The Federal Court has declared Youi Pty Ltd (Youi) breached its duty of utmost good faith under the Insurance Contracts Act in its handling of a building and contents insurance claim lodged by a policyholder.
Following a severe hailstorm in Broken Hill in November 2016, the policyholder made a claim to Youi in January 2017 for damage to their property. Youi took close to two years to settle the claim and repairs were not completed until November 2018.
ASIC commenced proceedings against Youi on 16 April 2020 (20-091MR).
At the time the conduct occurred, the Insurance Contracts Act did not impose pecuniary penalties for a breach of the duty of utmost good faith. ASIC therefore sought only declarations that Youi breached the duty. Breaches of the duty of utmost good faith occurring from 13 March 2019 may now also carry pecuniary penalties.
In his decision, Chief Justice Allsop found that:
- Youi breached the requirements of s13 of the Insurance Contract Act on five (5) occasions;
- declaratory relief is appropriate, and ASIC is the appropriate party to seek declarations as the statutory regulator;
- the form of declaratory relief should identify, for the purposes of both the defendant and others in the industry, that conduct of this character is a breach of the important duty of good faith.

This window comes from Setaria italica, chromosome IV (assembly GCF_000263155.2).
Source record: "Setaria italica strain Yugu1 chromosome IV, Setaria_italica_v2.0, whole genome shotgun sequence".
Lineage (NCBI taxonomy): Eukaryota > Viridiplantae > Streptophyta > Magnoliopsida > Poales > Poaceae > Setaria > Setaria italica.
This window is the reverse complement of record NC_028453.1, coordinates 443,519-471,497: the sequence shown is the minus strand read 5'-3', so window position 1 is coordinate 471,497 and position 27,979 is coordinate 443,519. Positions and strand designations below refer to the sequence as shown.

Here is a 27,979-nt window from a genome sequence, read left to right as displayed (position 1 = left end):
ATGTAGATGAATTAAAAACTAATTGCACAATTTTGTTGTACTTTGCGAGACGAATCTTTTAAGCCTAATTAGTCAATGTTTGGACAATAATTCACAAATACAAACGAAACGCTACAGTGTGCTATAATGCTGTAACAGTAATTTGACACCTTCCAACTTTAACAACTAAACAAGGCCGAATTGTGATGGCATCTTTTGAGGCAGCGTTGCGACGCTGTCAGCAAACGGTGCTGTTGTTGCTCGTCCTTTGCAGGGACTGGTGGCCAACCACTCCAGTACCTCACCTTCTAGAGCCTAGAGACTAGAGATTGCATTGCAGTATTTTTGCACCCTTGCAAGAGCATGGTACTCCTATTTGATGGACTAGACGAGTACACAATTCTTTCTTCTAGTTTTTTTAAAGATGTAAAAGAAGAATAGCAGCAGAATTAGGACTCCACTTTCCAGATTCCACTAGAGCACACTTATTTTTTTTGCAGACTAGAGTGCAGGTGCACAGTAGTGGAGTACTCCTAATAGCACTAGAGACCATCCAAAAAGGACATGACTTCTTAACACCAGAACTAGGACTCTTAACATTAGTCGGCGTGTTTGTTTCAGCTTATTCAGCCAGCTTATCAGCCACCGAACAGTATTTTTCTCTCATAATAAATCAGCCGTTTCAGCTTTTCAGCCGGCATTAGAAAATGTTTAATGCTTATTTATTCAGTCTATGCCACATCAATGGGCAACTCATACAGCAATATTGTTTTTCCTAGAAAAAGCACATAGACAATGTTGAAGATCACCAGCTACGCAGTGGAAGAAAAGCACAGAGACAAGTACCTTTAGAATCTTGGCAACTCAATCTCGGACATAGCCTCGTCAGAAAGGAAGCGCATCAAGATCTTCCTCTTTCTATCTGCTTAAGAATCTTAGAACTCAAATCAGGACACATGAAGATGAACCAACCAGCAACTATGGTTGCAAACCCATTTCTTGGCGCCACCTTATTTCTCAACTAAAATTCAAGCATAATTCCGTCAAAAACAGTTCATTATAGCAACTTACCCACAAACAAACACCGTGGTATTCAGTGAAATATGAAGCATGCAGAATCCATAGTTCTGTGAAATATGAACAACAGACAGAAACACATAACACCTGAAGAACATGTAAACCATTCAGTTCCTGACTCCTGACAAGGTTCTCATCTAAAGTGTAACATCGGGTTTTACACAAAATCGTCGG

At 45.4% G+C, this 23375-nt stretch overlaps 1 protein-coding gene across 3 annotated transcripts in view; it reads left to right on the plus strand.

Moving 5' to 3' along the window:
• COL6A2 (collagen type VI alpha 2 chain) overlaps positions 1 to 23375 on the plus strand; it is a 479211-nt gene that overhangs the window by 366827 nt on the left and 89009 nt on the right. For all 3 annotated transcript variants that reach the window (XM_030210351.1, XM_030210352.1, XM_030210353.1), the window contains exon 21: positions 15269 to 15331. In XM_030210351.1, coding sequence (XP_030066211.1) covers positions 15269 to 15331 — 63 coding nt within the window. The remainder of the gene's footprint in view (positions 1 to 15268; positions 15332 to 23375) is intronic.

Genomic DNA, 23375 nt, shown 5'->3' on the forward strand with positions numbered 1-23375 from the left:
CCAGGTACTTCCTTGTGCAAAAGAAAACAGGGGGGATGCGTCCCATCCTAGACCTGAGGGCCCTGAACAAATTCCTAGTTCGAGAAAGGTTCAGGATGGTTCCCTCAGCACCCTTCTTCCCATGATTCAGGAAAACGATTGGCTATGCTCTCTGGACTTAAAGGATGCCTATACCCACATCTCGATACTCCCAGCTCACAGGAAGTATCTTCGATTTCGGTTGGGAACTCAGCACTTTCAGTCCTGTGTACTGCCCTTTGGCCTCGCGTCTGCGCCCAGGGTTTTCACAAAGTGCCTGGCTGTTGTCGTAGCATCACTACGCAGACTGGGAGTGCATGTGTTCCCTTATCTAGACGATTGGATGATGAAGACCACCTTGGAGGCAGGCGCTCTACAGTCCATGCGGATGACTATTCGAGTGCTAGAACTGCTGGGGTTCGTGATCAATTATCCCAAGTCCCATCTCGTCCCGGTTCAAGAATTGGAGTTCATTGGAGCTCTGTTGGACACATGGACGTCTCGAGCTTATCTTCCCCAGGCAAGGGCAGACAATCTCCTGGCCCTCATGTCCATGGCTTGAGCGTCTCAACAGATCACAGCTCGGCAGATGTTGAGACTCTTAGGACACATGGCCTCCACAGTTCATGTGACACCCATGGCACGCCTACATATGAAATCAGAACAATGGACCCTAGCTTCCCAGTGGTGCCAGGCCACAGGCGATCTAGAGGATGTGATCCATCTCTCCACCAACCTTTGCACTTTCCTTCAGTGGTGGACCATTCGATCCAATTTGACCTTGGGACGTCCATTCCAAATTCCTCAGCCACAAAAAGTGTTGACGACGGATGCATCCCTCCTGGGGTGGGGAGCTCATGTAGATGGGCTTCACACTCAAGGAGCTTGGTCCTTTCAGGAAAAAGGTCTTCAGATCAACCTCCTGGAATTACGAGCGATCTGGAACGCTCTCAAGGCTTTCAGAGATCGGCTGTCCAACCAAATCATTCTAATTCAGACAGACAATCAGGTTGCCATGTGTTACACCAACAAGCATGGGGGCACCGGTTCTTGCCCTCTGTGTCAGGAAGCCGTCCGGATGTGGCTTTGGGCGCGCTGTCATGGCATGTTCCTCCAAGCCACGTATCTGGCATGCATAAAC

Chief Justice Allsop found that decency and fairness were not exhibited by Youi in its handling of the insured’s claim. This case has important warnings for insurers about conduct that breaches the key duty of good faith, and about the rights of insureds in relation to how their insurance claims are handled.
ASIC Commissioner Sean Hughes said ‘ASIC expects those involved in handling insurance claims to act consistently with the commercial standards of decency and fairness, ensuring claims are handled in a fair, transparent and timely manner.
‘The value of an insurance policy is in the promise—so that a consumer can feel confident and secure that they will be looked after when something goes wrong. The community expects their insurer to be there when something does go wrong, to be treated fairly and with dignity and respect.’
On 12 November 2020 the Government introduced the Financial Sector Reform (Hayne Royal Commission Response) Bill 2020 (‘the Bill’) into Parliament. On passage of the Bill, persons providing claims handling and settling services will need to be covered by an Australian Financial Services (AFS) licence, and the general conduct obligations under section 912A of the Corporations Act 2001 (Cth) will apply.
Youi was an Insurance Case Study detailed in the Financial Services Royal Commission Volume 2 Final Report (page 415) and was referred to ASIC by Commissioner Hayne.